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DNA Bends to Bind

Sean Henahan

A new discovery about how cells regulate protein synthesis helps explain the complex interactions between proteins and DNA and may have far reaching implications for future biotechnology research.

In order to inhibit gene expression, proteins need to bind to specific DNA target sites, which are often located in stretches of non-specific DNA. The mechanism for recognition and discrimination between non-specific and specific sites has remained a mystery. Researchers at the Institute of Molecular Biology, University of Oregon, used a new imaging technique called scanning force microscopy (SFM) to visualize DNA and protein complexes in the process of binding..

SFM fills a need for quantitative analysis of DNA not possible with X-ray crystallography. SFM provides a topographic image of a molecular surface by scanning a surface underneath a tip modified with an electron beam. Deflections sensed by the tip can be amplified and recorded, providing a quantitative topographic map of the surface.

Previous studies have shown that recognition of a specific target site is often accompanied by DNA "bending." However, the significance of this bending has not been understood. SFM studies revealed crucial differences in DNA bending induced by protein binding to non-specific and specific sites.

The researchers studied the binding of Cro, a protein that regulates genes in bacterial viruses, to DNA containing non-specific and specific binding sites. Cro binds loosely to DNA at non-specific sites, and travels along the chain until it recognizes a specific target site, where it binds very tightly. The SFM studies revealed an increase in the DNA bending angle where the protein is bound to a specific site.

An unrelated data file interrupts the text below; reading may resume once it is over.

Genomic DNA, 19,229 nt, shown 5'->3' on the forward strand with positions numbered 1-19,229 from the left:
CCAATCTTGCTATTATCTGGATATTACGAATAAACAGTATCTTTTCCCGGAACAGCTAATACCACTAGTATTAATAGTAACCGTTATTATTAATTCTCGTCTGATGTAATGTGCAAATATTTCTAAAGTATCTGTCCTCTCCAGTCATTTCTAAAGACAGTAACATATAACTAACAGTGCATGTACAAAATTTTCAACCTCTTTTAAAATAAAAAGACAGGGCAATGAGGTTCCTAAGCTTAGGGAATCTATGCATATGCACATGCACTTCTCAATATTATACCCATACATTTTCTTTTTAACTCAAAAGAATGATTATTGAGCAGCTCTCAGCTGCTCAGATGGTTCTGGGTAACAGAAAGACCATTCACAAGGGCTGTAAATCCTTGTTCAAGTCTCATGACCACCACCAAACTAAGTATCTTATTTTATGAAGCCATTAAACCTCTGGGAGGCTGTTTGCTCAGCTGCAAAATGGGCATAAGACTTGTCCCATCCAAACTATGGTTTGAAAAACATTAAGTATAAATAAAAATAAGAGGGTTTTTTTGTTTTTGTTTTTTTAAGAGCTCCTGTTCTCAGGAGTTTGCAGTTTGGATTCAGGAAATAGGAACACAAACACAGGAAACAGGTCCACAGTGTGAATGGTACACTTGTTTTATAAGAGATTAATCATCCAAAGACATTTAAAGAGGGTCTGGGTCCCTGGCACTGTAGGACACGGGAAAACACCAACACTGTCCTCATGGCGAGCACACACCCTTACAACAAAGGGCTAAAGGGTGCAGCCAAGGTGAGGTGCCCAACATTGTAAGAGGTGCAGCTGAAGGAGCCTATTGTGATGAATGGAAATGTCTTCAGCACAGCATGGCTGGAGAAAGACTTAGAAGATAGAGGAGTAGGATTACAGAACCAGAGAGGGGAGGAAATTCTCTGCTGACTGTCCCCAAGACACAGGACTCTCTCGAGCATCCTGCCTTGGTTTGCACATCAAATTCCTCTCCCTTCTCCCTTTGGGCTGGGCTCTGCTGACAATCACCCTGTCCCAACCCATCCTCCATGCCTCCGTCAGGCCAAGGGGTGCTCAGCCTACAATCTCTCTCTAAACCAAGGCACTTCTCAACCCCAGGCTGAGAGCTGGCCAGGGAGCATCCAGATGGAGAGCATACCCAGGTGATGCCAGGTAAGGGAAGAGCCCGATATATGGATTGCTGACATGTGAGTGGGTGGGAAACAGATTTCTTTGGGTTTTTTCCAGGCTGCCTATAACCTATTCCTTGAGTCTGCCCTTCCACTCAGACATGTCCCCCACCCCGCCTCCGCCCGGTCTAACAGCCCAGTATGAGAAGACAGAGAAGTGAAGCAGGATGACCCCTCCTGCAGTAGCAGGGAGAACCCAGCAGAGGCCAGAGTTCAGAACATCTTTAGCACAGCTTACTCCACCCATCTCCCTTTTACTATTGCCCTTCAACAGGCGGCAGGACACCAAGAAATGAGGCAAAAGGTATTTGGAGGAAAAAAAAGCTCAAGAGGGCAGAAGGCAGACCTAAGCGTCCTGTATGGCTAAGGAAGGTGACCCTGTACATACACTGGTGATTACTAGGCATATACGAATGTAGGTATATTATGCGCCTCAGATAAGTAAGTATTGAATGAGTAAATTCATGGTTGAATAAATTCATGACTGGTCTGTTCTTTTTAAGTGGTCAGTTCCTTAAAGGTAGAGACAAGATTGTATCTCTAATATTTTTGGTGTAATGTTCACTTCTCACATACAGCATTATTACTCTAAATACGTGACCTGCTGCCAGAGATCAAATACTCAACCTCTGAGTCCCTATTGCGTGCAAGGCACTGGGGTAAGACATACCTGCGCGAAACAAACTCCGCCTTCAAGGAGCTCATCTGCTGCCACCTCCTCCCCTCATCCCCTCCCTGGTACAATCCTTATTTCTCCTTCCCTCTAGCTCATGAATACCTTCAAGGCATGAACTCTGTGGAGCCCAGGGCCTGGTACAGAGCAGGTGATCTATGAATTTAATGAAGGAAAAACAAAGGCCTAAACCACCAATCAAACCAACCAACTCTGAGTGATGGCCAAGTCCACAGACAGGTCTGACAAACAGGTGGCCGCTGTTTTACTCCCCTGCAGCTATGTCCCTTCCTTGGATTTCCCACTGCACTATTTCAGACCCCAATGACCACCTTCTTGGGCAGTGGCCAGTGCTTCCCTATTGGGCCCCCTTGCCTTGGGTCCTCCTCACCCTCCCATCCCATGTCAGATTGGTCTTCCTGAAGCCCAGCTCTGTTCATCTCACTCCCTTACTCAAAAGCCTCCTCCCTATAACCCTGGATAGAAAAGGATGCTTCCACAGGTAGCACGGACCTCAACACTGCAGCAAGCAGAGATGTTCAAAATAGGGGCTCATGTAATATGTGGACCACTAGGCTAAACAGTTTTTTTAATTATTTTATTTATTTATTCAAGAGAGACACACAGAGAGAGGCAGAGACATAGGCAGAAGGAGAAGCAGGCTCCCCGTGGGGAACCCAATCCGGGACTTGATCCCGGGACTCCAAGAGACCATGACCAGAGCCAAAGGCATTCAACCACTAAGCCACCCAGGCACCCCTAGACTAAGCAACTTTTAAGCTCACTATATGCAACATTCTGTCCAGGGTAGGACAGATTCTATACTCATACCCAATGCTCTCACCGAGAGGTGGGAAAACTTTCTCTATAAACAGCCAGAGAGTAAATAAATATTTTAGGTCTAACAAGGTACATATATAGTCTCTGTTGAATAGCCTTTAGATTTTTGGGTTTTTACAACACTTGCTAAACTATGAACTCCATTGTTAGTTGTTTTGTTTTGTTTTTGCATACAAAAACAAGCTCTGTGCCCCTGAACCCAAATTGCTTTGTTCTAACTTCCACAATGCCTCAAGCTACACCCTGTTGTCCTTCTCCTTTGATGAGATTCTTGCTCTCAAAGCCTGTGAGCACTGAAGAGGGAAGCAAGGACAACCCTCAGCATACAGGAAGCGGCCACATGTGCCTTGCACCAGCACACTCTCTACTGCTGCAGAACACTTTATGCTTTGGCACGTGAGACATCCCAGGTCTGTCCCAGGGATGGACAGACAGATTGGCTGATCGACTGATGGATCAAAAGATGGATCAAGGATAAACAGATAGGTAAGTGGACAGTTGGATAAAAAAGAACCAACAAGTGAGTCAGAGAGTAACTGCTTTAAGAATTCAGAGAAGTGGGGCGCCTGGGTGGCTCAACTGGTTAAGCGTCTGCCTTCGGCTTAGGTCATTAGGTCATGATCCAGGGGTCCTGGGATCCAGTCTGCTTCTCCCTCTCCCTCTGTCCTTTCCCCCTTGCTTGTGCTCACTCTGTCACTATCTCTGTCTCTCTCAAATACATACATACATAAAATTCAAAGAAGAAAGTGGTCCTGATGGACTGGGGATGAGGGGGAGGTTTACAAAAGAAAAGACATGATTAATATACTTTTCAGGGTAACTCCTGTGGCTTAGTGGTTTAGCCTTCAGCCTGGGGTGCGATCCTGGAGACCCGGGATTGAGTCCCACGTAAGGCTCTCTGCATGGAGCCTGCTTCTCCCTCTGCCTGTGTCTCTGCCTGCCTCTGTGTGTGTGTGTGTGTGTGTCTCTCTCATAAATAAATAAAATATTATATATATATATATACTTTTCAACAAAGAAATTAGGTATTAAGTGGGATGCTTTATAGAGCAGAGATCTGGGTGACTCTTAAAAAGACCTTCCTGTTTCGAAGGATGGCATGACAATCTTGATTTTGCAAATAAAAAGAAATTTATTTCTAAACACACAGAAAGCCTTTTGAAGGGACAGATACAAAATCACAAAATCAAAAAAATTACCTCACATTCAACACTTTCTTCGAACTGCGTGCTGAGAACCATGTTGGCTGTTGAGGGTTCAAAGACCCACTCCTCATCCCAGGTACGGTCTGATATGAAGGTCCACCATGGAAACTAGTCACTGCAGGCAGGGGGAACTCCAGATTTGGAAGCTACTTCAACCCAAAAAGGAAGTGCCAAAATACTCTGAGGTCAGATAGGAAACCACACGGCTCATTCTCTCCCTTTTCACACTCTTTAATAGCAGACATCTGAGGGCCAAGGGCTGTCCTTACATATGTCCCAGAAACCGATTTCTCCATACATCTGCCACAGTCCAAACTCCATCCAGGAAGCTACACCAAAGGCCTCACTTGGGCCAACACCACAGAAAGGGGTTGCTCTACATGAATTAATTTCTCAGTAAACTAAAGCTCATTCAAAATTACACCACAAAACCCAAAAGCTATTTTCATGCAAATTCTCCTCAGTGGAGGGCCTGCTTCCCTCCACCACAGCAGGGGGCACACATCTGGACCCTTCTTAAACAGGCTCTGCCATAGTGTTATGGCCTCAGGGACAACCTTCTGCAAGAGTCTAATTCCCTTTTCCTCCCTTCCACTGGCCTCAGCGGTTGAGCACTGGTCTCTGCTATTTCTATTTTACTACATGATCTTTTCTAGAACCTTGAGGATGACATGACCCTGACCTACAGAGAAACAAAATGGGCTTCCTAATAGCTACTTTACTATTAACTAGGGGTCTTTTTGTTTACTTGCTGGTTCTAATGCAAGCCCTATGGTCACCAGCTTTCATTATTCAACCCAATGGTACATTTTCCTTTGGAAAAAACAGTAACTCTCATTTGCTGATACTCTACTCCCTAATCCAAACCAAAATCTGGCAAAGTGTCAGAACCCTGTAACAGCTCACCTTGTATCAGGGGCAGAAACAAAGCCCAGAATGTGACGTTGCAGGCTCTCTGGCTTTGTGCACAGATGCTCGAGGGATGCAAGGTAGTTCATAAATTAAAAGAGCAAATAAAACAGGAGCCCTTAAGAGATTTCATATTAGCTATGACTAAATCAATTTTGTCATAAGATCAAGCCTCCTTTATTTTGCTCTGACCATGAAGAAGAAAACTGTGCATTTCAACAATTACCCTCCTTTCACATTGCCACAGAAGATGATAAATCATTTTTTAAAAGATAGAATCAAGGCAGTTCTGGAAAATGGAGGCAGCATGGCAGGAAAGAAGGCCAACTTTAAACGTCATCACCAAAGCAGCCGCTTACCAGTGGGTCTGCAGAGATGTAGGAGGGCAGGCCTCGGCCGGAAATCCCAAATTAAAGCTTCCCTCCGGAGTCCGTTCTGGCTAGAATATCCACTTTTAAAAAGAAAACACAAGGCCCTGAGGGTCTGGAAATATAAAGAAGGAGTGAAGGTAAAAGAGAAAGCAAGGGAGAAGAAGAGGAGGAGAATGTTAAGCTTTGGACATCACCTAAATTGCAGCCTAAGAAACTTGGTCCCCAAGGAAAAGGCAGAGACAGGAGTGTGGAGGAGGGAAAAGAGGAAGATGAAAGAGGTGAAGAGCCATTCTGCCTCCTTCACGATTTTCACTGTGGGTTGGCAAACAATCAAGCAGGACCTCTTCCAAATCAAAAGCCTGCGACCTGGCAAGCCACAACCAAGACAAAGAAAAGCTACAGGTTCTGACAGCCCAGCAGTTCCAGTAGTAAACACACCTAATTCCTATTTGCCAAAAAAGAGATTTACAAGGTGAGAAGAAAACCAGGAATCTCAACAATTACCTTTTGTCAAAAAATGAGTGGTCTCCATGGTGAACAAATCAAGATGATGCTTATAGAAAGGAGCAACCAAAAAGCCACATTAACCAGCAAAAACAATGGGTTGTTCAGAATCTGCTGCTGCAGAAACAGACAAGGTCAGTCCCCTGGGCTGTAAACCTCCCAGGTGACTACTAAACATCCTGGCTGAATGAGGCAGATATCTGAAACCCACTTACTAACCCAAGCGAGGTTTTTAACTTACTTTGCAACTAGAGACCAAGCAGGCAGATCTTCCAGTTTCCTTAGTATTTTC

The investigators hypothesize that Cro first binds loosely and non-specifically to the DNA, then produces a "bending wave" as it travels along the strand. The DNA is more easily bent at a specific target site, allowing the protein to "check" for specific contacts. The DNA bending seen in the presence of Cro has several important implications. The observation helps explain the dynamics of one-dimensional diffusion along the DNA, its binding specificity, and the mechanism of specific site recognition, according to lead researcher Carlos Bustamente.

"Molecular recognition is important not only in gene regulation, but in many other biological processes," says Kamal Shukla, Molecular Biophysics Program Director at the National Science Foundation. "It also has many applications in biotechnology. Visualizing this recognition illustrates the power of advanced biophysical techniques. SFM makes possible the characterization of many molecular assemblies that are too large to be determined by conventional X-ray crystallography and nuclear magnetic resonance techniques."

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